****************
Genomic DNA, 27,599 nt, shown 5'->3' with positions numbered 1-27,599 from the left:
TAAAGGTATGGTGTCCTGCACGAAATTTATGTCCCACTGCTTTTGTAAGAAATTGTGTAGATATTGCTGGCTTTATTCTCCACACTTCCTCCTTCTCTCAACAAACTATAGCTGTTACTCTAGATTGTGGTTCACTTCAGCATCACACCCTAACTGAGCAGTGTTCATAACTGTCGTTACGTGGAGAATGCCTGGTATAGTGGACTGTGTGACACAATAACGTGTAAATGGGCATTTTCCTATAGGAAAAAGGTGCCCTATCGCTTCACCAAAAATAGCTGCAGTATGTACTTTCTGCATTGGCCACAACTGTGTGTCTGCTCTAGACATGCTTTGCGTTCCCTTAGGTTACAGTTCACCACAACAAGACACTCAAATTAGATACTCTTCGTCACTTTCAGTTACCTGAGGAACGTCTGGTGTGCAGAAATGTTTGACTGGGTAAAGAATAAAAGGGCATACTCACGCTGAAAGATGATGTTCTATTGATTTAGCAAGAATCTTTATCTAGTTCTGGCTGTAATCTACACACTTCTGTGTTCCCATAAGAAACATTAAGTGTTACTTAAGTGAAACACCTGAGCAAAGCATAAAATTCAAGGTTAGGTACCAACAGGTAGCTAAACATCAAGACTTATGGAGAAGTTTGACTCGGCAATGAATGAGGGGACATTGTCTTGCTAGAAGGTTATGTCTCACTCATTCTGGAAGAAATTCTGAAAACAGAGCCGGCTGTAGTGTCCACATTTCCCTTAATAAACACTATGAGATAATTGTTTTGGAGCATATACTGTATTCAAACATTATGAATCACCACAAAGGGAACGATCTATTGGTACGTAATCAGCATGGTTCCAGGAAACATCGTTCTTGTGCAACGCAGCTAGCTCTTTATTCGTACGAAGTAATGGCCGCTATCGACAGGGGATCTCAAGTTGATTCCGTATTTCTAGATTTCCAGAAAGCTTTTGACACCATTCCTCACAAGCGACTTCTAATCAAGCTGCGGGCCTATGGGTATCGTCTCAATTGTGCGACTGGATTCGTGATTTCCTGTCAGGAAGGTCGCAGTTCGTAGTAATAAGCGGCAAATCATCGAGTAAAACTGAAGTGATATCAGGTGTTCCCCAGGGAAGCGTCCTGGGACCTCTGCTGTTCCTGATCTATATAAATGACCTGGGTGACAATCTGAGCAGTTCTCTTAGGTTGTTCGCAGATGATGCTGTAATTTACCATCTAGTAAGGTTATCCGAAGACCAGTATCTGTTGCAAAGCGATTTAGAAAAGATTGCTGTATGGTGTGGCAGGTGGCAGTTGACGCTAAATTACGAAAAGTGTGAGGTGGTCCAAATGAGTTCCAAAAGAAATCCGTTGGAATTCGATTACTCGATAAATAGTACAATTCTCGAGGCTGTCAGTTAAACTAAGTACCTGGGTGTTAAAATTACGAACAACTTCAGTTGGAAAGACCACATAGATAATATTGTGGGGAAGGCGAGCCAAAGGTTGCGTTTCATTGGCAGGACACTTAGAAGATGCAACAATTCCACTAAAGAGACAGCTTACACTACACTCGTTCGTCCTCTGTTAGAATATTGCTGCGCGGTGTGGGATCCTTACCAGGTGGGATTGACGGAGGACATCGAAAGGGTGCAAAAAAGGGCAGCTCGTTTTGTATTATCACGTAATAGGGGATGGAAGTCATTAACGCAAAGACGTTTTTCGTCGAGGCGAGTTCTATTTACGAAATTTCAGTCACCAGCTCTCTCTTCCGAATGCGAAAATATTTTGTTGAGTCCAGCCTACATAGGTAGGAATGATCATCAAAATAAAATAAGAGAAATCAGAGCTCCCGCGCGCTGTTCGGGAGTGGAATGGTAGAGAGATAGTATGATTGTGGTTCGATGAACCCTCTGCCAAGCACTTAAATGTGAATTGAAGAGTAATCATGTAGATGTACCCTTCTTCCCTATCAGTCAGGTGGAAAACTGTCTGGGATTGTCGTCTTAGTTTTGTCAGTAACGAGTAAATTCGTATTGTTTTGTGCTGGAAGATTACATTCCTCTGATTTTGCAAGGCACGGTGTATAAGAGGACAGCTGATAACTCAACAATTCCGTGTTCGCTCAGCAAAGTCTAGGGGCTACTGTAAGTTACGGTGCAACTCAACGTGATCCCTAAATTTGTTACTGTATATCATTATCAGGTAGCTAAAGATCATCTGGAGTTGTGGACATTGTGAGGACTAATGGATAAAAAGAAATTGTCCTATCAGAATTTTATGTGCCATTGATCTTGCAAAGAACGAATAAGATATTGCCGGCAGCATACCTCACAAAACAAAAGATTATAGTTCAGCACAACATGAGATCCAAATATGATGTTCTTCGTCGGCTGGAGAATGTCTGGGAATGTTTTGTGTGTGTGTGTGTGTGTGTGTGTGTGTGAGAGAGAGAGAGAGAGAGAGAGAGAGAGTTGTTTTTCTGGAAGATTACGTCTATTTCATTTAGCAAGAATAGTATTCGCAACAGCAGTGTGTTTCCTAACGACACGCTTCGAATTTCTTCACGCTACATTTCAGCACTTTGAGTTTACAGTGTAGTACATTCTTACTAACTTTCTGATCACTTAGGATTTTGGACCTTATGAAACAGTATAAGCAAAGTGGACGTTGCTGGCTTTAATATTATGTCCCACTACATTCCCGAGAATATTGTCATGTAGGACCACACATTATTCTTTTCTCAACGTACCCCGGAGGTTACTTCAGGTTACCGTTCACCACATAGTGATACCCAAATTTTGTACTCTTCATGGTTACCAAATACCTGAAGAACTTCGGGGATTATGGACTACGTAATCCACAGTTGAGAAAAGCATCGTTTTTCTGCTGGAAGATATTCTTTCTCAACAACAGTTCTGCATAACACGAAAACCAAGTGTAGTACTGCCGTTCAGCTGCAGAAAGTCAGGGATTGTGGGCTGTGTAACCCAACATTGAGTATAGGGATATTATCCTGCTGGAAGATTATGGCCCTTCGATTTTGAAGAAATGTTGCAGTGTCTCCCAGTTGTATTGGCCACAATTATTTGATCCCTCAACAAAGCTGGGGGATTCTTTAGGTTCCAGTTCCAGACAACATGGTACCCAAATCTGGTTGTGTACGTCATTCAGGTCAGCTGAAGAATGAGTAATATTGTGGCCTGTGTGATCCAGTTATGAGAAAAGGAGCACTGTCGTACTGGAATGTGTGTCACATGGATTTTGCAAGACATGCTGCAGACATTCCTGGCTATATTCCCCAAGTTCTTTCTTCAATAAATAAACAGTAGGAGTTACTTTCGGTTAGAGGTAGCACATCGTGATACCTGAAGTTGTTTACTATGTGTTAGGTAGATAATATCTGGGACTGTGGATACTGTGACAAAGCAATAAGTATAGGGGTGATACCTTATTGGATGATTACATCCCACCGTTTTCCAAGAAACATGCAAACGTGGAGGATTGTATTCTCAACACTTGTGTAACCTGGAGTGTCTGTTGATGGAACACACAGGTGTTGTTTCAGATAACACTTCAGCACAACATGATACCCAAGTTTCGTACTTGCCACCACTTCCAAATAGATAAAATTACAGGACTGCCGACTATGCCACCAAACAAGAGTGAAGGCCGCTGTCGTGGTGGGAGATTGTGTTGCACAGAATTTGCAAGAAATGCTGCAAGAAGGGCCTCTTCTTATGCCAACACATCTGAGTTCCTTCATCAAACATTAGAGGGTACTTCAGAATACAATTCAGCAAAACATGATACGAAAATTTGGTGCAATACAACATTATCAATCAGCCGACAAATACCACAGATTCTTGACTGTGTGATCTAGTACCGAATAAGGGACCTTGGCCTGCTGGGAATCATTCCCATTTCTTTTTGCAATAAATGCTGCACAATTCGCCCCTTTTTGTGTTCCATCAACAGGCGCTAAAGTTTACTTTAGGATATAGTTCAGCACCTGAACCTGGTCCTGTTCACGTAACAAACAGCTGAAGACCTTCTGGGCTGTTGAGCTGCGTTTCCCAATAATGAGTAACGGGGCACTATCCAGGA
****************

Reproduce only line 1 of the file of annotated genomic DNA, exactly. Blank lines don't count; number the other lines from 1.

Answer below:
Genomic DNA, 27,599 nt, shown 5'->3' with positions numbered 1-27,599 from the left: